Washington Post columnist Leonard Shapiro wrote about Rob Dibble today and more or less agreed that he’s a poor announcer and deserves criticism for his recent remarks about female baseball fans and Stephen Strasburg.
Despite that Shapiro also argues that Dibble shouldn’t be fired because … well, I’ll let you read his words for yourself:
Those who love him praise Dibble for his passion for the game and the team. Those who hate him wonder what sort of outrageous comment he might unload next. But they all tune in.
There’s a scene in Howard Stern’s movie Private Parts where his bosses at the radio station are going over the ratings and find that the average Stern fan listens for about an hour per day while the average Stern hater listens for about three hours per day. The idea in the movie and the idea in Shapiro’s column about Dibble is that being outrageous and controversial and often disliked can lead to big ratings.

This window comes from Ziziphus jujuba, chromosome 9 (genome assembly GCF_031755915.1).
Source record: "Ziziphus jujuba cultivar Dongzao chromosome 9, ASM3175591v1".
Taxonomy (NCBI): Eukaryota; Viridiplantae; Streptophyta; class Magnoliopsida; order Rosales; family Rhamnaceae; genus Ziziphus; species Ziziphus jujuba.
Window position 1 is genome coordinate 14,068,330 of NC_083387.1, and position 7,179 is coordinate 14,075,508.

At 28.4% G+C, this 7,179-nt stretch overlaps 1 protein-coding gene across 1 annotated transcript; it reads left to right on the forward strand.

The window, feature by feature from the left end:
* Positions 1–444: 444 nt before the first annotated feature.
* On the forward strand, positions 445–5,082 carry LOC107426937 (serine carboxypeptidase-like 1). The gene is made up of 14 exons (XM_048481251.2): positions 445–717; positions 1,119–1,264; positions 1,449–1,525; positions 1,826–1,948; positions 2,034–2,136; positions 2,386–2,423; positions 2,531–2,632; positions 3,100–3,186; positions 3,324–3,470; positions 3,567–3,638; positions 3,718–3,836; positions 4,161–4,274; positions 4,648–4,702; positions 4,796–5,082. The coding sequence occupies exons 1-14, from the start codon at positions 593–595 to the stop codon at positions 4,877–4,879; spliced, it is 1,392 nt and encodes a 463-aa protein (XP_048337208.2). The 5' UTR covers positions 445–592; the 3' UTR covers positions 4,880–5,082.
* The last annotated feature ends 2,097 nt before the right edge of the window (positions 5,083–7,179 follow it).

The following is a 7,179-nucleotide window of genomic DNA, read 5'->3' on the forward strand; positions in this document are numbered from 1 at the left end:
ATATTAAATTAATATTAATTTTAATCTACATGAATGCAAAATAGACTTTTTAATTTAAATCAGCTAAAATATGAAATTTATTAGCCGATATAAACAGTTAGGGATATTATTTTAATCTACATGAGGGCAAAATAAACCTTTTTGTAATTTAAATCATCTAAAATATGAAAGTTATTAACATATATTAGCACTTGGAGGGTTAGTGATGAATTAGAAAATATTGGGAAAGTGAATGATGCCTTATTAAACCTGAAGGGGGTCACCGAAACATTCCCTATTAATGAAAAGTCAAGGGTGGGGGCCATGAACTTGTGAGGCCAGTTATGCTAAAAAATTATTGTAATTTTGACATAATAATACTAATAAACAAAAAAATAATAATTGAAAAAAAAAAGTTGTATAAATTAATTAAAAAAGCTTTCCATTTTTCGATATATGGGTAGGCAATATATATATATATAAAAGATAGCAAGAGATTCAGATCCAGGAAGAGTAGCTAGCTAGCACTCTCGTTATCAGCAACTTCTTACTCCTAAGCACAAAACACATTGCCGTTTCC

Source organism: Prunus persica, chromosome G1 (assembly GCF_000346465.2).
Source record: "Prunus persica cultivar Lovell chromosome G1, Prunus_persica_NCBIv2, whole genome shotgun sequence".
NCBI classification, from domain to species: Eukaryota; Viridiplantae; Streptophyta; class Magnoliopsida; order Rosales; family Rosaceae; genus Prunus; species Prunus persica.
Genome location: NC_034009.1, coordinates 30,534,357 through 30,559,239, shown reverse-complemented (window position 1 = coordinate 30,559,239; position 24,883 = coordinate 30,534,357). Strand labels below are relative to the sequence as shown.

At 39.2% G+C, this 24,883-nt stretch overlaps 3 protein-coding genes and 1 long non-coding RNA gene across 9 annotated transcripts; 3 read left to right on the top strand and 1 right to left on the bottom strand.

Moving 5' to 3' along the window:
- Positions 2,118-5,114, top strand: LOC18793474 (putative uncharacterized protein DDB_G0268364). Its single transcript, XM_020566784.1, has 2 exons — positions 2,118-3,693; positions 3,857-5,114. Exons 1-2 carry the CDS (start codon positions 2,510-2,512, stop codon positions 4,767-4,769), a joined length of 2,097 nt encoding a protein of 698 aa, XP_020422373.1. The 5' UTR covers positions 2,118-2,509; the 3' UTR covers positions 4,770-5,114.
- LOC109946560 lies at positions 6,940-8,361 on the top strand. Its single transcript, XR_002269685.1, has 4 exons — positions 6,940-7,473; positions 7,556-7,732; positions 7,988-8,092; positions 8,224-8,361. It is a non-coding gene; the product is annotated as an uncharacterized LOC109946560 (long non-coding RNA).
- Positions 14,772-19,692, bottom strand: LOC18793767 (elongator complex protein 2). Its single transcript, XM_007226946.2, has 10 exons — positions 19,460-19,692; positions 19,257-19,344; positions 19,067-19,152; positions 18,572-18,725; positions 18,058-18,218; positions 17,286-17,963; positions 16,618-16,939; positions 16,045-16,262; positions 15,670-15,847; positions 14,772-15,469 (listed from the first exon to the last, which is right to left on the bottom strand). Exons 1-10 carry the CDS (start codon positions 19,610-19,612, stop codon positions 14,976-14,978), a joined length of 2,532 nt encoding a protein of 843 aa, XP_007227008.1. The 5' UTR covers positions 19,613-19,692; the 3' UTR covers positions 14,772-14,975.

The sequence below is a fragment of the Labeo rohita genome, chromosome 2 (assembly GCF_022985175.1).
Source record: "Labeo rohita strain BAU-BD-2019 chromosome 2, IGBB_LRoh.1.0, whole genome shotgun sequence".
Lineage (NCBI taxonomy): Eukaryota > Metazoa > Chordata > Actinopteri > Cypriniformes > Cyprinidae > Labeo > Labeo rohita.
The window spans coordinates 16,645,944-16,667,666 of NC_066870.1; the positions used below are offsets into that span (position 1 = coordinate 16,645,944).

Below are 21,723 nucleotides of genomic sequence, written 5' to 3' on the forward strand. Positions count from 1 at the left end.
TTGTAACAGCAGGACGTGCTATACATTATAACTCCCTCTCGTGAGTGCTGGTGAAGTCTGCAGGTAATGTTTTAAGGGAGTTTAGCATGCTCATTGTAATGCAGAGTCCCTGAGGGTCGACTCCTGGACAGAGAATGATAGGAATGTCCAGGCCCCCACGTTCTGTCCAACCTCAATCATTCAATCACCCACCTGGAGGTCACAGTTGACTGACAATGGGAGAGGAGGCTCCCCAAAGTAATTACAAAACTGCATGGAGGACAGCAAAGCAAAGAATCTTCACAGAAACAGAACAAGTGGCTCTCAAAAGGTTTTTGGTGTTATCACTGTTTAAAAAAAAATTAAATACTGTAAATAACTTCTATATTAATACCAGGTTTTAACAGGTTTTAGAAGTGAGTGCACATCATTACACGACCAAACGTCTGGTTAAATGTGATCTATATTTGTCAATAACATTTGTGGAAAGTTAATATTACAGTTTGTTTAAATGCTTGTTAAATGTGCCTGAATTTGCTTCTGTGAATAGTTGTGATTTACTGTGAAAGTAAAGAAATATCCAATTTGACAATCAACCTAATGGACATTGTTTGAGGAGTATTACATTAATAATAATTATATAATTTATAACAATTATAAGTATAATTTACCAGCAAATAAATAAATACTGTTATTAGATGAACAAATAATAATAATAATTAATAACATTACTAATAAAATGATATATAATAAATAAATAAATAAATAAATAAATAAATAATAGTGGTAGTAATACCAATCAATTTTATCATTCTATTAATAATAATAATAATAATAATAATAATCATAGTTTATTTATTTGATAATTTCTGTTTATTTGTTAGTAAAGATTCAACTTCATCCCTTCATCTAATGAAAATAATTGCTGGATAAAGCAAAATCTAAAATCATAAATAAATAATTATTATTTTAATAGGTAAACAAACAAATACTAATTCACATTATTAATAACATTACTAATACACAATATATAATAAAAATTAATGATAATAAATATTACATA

And there’s really no arguing that, but here’s the problem with making the Stern argument for Dibble. Stern was merely one of several dozen morning shows available to someone with a radio, so the “if you don’t like it, turn it off” argument was perfectly reasonable. That is hardly the case with Dibble, because if a Nationals fan wants to watch the team on television he’s their only choice for an announcer. The alternative is muting the television or turning it off, not simply changing the station to a different broadcast of the same game.
I don’t think Dibble should be fired for his comments about female baseball fans or Strasburg. I think he should be fired because he’s not good at being a baseball announcer and without exception every Nationals fan I know dreads having to listen to him as part of watching their favorite team. Shapiro says “they all tune in” regardless of whether they love or hate Dibble. I say “they all tune in” because they don’t have a choice.